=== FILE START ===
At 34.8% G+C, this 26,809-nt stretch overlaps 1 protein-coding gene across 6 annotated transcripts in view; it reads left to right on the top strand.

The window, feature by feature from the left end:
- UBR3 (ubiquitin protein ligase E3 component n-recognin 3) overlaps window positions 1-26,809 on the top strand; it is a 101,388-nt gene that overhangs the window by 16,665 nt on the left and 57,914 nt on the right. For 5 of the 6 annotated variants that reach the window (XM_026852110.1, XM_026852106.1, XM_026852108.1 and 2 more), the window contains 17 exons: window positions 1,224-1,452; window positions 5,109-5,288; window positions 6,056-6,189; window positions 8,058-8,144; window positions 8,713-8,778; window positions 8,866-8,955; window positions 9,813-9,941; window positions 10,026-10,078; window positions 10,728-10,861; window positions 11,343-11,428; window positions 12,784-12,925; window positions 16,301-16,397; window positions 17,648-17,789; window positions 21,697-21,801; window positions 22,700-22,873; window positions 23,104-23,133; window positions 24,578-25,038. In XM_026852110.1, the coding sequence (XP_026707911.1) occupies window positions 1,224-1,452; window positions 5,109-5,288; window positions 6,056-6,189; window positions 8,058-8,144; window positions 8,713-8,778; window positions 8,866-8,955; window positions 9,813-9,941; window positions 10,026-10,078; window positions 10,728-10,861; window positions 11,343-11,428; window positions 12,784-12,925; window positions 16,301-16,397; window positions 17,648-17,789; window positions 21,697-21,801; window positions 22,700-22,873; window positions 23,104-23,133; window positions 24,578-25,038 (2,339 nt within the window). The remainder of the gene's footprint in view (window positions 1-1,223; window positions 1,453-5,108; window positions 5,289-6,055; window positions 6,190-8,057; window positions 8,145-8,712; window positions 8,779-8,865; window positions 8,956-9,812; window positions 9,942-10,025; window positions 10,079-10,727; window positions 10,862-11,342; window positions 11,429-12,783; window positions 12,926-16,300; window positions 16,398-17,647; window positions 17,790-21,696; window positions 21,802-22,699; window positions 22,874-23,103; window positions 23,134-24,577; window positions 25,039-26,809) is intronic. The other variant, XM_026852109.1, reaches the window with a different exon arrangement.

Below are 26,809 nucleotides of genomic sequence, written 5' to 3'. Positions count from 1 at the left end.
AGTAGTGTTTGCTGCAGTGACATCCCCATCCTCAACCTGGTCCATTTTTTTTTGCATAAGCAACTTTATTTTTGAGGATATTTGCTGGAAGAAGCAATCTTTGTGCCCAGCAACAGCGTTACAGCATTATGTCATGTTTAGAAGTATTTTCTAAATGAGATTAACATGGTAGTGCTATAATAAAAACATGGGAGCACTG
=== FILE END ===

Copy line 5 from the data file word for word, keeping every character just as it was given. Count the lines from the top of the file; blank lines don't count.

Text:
AGTAGTGTTTGCTGCAGTGACATCCCCATCCTCAACCTGGTCCATTTTTTTTTGCATAAGCAACTTTATTTTTGAGGATATTTGCTGGAAGAAGCAATCTTTGTGCCCAGCAACAGCGTTACAGCATTATGTCATGTTTAGAAGTATTTTCTAAATGAGATTAACATGGTAGTGCTATAATAAAAACATGGGAGCACTG